But Prodigy is really hitting all my fanboy heartstrings. Like Lower Decks, both shows have done such an amazing job of capturing everything I love about Star Trek while also maintaining the spirit and look of the 24th (and sometimes 23rd) century in their own unique ways. It’s feeling like the 90s for me again! :)

This is exactly how you give the franchise a fresh approach while still maintaining everything familiar that we love about it in the first place. Both creators should be commended.

P.S. Give us a Riker appearance on this show! The Trek gods demand it!

Am I crazy or did the title on the episode itself read “Contact,” not “Con-tact”?

I was going to ask the same thing. It did.

Yep absolutely right. It’s only titled “First Contact” in the actual episode. But everywhere else on on the site it has an hyphen. Very weird.

It’s “First Con-tact” in the main titles of the version I recorded in our PVR in Canada…

I read somewhere else that it was corrected. That actually confirms my thinking that streaming series will likely undergo a rolling set of ongoing changes if the producers or studio executives want to fix things after the initial broadcast. I would imagine this will become commonplace before anything is released to physical media.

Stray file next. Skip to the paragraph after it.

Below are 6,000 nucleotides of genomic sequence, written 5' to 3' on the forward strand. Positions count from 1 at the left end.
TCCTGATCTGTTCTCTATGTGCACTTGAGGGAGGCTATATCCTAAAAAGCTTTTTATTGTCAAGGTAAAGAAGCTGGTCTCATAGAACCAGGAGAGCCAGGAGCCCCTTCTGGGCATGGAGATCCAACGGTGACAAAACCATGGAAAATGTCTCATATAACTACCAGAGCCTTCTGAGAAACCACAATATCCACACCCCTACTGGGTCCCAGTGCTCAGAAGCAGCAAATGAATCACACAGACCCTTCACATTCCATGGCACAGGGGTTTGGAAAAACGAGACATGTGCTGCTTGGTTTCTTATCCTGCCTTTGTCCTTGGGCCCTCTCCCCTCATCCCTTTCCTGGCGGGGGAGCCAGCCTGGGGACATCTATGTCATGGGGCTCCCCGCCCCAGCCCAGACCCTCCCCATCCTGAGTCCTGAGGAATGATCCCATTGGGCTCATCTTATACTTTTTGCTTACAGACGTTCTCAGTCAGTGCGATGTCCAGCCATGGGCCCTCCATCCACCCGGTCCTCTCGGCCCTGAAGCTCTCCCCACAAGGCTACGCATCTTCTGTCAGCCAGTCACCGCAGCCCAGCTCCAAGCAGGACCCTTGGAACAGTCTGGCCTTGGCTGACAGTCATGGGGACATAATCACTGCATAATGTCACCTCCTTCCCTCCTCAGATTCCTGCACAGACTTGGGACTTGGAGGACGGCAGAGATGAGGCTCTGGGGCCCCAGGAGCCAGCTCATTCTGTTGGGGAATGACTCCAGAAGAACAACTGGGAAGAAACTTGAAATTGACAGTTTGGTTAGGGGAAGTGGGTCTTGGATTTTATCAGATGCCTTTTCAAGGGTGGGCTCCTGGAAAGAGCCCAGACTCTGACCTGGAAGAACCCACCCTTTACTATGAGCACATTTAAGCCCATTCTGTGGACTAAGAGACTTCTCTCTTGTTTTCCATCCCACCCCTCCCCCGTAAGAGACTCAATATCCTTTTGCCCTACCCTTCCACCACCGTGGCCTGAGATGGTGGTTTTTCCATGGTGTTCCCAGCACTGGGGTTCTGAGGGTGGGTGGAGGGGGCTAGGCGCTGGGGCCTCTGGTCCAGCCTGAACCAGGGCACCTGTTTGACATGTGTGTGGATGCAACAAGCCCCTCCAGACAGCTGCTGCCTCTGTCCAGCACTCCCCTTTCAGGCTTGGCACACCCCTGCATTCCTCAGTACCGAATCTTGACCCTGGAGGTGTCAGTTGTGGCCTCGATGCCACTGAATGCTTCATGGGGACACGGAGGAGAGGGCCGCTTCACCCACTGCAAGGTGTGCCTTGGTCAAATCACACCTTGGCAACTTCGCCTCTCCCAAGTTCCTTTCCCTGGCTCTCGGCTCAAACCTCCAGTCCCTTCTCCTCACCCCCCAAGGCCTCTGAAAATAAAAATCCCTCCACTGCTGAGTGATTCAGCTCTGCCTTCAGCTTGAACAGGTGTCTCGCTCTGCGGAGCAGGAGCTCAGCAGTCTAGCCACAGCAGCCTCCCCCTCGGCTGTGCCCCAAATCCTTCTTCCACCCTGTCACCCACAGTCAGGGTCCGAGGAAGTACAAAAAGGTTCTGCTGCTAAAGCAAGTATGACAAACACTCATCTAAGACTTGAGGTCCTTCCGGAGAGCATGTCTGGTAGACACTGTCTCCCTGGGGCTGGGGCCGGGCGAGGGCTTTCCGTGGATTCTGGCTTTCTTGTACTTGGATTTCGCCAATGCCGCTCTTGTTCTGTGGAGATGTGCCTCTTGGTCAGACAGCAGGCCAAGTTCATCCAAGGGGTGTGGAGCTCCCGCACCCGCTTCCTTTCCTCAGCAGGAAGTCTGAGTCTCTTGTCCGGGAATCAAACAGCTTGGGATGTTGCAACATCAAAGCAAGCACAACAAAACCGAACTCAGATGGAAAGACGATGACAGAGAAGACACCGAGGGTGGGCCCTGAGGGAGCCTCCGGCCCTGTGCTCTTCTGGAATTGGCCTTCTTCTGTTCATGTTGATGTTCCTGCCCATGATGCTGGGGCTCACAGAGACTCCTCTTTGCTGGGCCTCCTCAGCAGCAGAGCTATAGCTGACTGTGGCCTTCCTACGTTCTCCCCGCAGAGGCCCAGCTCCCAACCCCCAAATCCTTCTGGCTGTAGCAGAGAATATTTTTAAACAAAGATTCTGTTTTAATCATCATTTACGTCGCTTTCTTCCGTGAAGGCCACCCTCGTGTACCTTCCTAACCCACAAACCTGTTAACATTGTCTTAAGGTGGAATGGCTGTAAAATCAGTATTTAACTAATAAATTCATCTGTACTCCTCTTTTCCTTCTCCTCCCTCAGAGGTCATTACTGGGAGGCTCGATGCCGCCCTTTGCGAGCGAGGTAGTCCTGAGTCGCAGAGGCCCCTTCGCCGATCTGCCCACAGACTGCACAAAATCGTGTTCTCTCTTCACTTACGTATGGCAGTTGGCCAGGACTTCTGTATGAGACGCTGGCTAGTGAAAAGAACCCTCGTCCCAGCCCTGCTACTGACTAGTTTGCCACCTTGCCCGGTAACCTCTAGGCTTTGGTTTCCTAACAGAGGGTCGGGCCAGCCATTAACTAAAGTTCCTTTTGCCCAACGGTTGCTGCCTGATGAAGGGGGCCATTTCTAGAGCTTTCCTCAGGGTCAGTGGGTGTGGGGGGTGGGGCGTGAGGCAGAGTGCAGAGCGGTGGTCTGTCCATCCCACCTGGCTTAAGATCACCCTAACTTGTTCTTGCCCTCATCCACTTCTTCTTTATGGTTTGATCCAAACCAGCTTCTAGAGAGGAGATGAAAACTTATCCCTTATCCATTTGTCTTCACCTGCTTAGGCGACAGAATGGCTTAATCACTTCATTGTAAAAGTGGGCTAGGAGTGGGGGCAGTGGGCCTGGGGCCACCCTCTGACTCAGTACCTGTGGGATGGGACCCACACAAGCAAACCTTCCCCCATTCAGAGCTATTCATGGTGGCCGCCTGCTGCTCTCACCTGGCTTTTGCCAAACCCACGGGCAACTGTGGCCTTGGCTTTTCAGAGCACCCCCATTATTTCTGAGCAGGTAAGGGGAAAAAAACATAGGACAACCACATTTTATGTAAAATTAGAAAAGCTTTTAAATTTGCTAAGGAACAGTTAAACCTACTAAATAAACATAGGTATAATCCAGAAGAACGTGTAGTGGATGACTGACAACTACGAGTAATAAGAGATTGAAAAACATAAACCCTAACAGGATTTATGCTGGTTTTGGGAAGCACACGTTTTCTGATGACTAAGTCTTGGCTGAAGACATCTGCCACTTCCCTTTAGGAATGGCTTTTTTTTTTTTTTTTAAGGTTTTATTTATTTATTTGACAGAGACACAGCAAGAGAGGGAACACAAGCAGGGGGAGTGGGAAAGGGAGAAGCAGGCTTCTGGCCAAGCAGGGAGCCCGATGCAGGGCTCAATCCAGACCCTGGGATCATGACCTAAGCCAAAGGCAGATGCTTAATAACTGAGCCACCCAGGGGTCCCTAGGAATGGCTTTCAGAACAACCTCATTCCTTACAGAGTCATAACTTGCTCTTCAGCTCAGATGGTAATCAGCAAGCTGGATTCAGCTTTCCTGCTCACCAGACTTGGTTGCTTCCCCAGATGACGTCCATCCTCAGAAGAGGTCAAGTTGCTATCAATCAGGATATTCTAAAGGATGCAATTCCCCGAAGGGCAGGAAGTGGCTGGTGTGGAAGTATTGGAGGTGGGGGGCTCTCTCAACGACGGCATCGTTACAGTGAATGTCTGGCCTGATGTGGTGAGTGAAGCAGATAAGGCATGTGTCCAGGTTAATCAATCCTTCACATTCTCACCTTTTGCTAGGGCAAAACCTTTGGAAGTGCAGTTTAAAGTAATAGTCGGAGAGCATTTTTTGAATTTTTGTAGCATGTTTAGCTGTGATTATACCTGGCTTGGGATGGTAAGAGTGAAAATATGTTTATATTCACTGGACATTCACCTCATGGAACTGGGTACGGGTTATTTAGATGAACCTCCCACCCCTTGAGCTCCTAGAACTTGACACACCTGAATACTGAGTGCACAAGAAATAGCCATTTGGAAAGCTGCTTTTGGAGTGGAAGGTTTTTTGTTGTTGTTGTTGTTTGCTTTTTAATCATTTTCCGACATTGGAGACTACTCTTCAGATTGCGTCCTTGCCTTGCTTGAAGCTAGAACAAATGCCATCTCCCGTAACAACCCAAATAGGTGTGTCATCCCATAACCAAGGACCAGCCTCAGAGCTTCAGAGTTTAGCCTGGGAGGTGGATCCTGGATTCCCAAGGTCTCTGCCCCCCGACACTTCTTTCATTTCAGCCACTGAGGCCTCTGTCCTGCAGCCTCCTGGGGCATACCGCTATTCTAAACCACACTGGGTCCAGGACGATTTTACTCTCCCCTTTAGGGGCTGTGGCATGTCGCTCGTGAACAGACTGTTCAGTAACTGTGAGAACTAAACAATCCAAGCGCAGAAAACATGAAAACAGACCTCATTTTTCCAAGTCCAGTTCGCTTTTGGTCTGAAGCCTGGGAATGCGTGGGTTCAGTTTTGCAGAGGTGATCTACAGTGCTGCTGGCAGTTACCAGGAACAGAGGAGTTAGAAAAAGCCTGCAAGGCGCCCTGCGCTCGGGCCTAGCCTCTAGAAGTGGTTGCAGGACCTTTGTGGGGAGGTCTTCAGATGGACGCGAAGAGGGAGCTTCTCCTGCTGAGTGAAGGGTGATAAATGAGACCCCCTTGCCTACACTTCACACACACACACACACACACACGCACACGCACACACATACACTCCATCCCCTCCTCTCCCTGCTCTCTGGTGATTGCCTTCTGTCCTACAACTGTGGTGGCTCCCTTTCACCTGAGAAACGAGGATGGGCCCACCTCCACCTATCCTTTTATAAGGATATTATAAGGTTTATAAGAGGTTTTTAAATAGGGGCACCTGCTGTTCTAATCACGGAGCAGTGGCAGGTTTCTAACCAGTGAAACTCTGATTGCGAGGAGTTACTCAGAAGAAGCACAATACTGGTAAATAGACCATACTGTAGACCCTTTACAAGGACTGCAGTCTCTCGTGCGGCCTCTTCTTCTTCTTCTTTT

Although you’ve listed it as available in Australia, for whatever reason they haven’t started the second half of season 1 on our Paramount+ yet, still only the first 5 episodes are available

I’d rather have them explain the timeline and geography of the show. It doesn’t make much sense so far.

Exactly. It’s not implausible that some individuals would end up far from where their species normally resides, but here it seems to be much more common than we’ve seen previously. At this rate the Federation would know about the Dominion long before the Bajoran Wormhole was discovered.

You’re the type of person to watch the first five minutes of a movie and ask “wait why is this happening?” LOLOL
I am pretty sure it will be explained. The season is 20 episodes long and this IS a kids show.
So it will be slow as they introduce a whole new generation to Star Trek